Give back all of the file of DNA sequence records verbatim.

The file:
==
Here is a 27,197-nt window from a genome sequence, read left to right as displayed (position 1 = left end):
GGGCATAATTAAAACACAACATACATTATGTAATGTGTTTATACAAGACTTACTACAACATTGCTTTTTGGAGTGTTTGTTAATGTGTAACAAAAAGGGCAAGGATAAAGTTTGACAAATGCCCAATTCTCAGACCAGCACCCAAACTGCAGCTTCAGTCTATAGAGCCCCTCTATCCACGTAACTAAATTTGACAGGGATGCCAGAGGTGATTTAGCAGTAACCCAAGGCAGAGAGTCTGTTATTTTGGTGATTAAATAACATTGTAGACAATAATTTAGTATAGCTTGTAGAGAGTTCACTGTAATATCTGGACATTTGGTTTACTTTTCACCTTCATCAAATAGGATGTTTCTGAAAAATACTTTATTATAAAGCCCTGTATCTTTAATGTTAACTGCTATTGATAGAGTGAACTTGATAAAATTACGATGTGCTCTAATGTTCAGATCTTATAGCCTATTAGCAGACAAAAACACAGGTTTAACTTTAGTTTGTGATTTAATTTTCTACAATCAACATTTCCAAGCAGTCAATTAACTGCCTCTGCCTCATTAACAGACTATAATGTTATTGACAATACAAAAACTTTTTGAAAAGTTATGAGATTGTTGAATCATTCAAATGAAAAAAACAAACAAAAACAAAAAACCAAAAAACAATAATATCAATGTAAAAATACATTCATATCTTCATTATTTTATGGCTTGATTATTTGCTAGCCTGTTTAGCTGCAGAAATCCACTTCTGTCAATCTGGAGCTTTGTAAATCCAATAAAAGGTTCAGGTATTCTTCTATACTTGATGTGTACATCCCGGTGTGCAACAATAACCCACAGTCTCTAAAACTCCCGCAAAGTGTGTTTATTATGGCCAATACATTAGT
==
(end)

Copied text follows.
Here is a 27,197-nt window from a genome sequence, read left to right as displayed (position 1 = left end):
GGGCATAATTAAAACACAACATACATTATGTAATGTGTTTATACAAGACTTACTACAACATTGCTTTTTGGAGTGTTTGTTAATGTGTAACAAAAAGGGCAAGGATAAAGTTTGACAAATGCCCAATTCTCAGACCAGCACCCAAACTGCAGCTTCAGTCTATAGAGCCCCTCTATCCACGTAACTAAATTTGACAGGGATGCCAGAGGTGATTTAGCAGTAACCCAAGGCAGAGAGTCTGTTATTTTGGTGATTAAATAACATTGTAGACAATAATTTAGTATAGCTTGTAGAGAGTTCACTGTAATATCTGGACATTTGGTTTACTTTTCACCTTCATCAAATAGGATGTTTCTGAAAAATACTTTATTATAAAGCCCTGTATCTTTAATGTTAACTGCTATTGATAGAGTGAACTTGATAAAATTACGATGTGCTCTAATGTTCAGATCTTATAGCCTATTAGCAGACAAAAACACAGGTTTAACTTTAGTTTGTGATTTAATTTTCTACAATCAACATTTCCAAGCAGTCAATTAACTGCCTCTGCCTCATTAACAGACTATAATGTTATTGACAATACAAAAACTTTTTGAAAAGTTATGAGATTGTTGAATCATTCAAATGAAAAAAACAAACAAAAACAAAAAACCAAAAAACAATAATATCAATGTAAAAATACATTCATATCTTCATTATTTTATGGCTTGATTATTTGCTAGCCTGTTTAGCTGCAGAAATCCACTTCTGTCAATCTGGAGCTTTGTAAATCCAATAAAAGGTTCAGGTATTCTTCTATACTTGATGTGTACATCCCGGTGTGCAACAATAACCCACAGTCTCTAAAACTCCCGCAAAGTGTGTTTATTATGGCCAATACATTAGT